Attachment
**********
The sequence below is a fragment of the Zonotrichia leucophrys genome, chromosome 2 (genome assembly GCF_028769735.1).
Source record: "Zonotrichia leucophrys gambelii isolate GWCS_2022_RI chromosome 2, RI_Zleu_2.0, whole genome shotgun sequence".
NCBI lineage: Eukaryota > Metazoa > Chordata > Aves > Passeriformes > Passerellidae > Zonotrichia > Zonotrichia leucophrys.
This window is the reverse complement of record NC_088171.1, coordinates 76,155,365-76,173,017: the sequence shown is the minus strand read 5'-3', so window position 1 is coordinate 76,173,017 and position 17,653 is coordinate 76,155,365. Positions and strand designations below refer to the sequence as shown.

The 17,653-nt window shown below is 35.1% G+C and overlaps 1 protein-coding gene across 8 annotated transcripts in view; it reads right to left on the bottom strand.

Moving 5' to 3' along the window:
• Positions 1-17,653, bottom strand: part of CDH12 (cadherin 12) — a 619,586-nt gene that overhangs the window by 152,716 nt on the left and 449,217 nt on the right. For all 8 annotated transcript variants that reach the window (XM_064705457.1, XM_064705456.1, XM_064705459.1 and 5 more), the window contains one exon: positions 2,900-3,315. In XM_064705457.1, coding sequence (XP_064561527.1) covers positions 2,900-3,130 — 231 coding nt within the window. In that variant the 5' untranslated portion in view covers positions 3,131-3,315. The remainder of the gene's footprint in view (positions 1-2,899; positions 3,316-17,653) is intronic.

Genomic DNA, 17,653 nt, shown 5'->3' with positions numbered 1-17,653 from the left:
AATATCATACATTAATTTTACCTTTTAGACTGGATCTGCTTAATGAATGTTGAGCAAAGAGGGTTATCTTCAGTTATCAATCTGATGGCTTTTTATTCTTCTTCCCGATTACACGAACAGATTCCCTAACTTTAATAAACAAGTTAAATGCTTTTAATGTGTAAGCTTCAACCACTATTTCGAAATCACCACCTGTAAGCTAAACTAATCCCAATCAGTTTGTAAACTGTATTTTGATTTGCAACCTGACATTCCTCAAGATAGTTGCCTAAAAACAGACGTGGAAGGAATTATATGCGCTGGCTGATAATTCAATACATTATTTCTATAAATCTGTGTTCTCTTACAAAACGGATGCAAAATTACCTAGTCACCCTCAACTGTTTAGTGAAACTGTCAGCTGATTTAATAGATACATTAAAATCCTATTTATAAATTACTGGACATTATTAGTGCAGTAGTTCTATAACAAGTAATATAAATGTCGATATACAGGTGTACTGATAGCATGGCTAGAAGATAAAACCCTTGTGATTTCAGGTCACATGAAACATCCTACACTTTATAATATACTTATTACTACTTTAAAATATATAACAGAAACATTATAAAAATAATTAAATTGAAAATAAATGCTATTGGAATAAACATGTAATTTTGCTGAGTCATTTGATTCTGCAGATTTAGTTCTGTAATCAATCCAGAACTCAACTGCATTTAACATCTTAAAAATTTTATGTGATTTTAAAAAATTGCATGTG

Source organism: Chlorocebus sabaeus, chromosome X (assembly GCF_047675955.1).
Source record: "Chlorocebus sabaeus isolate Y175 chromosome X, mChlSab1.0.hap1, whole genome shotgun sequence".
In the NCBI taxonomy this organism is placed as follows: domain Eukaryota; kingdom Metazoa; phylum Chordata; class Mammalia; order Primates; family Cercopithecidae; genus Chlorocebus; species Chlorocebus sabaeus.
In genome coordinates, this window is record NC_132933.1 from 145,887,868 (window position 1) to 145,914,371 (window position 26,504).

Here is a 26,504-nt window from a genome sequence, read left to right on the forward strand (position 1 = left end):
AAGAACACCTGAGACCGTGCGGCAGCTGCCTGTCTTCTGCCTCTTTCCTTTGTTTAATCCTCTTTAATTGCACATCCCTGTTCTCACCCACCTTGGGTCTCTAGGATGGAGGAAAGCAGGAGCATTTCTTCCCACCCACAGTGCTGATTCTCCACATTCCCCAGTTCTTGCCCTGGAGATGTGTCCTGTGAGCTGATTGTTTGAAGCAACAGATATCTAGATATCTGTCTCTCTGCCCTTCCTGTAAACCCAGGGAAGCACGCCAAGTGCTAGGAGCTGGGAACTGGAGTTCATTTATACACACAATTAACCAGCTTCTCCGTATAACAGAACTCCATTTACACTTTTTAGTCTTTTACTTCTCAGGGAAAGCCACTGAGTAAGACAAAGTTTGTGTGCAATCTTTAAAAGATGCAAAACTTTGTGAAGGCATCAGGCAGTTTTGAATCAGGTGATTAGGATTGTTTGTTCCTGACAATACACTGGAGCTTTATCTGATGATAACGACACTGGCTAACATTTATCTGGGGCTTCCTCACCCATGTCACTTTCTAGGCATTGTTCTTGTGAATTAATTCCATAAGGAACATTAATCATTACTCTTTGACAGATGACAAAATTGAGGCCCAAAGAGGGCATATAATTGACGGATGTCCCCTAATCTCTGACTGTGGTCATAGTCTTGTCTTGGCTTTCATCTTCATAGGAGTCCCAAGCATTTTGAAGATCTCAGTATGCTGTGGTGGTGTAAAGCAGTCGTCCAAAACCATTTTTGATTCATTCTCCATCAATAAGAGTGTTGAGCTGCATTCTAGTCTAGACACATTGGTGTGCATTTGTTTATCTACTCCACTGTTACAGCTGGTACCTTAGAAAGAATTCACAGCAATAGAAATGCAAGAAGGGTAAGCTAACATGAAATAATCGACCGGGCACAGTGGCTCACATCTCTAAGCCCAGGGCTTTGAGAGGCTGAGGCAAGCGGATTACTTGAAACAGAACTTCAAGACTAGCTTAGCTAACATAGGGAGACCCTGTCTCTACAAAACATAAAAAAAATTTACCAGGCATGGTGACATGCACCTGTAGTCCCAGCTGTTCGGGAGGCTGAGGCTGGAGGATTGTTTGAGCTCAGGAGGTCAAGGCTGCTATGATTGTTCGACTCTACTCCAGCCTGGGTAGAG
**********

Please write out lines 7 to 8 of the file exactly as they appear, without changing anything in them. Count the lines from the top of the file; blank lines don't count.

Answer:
• Positions 1-17,653, bottom strand: part of CDH12 (cadherin 12) — a 619,586-nt gene that overhangs the window by 152,716 nt on the left and 449,217 nt on the right. For all 8 annotated transcript variants that reach the window (XM_064705457.1, XM_064705456.1, XM_064705459.1 and 5 more), the window contains one exon: positions 2,900-3,315. In XM_064705457.1, coding sequence (XP_064561527.1) covers positions 2,900-3,130 — 231 coding nt within the window. In that variant the 5' untranslated portion in view covers positions 3,131-3,315. The remainder of the gene's footprint in view (positions 1-2,899; positions 3,316-17,653) is intronic.

Genomic DNA, 17,653 nt, shown 5'->3' with positions numbered 1-17,653 from the left: